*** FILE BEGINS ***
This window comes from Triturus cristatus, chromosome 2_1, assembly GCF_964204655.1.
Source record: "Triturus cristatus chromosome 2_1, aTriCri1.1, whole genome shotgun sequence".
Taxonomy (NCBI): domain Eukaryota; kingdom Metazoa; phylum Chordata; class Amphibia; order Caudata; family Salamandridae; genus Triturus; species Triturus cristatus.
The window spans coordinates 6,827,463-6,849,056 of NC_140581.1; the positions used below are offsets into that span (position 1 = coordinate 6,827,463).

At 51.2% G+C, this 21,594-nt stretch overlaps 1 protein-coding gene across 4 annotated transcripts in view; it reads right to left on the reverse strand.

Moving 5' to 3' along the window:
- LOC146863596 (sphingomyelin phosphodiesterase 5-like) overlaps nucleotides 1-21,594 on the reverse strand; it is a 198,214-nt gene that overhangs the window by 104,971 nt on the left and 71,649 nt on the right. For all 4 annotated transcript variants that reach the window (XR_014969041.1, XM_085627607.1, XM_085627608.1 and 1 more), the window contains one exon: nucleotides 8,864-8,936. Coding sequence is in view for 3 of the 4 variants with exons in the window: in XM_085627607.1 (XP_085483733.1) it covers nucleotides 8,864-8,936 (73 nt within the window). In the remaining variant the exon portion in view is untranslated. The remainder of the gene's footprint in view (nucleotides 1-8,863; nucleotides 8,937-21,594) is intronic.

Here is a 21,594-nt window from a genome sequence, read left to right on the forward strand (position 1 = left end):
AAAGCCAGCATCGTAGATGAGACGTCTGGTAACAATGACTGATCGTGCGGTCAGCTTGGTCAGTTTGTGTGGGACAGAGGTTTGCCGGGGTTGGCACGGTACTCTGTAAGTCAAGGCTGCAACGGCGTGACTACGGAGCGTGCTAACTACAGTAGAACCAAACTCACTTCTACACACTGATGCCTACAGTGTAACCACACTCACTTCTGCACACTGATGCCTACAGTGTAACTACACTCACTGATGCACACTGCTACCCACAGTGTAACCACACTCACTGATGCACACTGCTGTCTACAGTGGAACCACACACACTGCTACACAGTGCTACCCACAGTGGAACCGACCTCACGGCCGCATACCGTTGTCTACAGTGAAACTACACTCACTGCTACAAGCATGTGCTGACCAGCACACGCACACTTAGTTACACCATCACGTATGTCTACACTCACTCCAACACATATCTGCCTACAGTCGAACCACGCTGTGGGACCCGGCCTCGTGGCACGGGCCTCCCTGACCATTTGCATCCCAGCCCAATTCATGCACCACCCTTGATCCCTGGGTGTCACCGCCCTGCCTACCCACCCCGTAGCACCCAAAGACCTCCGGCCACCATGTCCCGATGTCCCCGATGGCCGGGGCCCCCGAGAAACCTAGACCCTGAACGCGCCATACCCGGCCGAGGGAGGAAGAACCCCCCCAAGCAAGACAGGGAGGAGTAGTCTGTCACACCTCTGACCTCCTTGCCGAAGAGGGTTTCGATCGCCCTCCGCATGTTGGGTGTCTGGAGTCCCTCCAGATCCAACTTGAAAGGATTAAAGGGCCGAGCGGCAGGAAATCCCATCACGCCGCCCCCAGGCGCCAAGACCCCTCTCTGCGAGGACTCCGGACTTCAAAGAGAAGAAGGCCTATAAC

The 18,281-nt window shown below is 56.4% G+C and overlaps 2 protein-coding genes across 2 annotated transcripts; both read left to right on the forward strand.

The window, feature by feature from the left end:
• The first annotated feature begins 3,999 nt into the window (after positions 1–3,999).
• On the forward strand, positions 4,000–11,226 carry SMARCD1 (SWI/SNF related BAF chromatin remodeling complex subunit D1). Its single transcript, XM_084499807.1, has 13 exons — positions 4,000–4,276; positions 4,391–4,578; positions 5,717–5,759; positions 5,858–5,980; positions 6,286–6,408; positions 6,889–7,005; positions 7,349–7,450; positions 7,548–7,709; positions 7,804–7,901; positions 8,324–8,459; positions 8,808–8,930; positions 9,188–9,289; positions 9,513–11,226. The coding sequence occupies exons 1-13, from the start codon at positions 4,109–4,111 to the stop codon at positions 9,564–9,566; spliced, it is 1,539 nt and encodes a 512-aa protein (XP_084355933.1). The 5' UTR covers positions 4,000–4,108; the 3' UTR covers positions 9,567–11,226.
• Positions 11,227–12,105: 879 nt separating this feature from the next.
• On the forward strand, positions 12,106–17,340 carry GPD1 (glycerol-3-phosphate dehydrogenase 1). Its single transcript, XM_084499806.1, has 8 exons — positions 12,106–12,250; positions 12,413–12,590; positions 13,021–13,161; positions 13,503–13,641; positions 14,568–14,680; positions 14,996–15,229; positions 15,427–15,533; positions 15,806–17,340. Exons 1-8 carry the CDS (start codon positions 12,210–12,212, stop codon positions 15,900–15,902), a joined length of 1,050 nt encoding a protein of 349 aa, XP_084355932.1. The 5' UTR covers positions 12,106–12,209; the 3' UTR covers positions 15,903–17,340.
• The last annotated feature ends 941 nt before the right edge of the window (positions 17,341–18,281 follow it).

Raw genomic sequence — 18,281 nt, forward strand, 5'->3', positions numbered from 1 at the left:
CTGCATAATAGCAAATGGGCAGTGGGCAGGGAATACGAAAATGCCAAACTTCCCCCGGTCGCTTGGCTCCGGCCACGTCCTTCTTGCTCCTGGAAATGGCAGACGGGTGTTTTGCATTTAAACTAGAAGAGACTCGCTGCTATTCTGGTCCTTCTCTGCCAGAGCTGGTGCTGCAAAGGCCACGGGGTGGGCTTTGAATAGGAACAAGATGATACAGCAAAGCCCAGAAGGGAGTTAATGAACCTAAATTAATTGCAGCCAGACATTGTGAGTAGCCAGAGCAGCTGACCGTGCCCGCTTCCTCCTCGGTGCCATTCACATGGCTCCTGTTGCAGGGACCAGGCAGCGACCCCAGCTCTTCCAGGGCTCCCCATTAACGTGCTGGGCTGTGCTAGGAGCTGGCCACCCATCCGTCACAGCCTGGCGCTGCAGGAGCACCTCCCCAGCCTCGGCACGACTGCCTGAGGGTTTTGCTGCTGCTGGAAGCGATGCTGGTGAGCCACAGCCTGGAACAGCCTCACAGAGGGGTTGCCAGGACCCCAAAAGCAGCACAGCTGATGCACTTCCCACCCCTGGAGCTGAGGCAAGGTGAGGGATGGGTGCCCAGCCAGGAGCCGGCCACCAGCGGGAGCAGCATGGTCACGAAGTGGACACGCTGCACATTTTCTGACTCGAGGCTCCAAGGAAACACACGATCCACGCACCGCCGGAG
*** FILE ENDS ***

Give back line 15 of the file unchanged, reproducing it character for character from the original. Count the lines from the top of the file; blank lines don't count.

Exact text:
• On the forward strand, positions 12,106–17,340 carry GPD1 (glycerol-3-phosphate dehydrogenase 1). Its single transcript, XM_084499806.1, has 8 exons — positions 12,106–12,250; positions 12,413–12,590; positions 13,021–13,161; positions 13,503–13,641; positions 14,568–14,680; positions 14,996–15,229; positions 15,427–15,533; positions 15,806–17,340. Exons 1-8 carry the CDS (start codon positions 12,210–12,212, stop codon positions 15,900–15,902), a joined length of 1,050 nt encoding a protein of 349 aa, XP_084355932.1. The 5' UTR covers positions 12,106–12,209; the 3' UTR covers positions 15,903–17,340.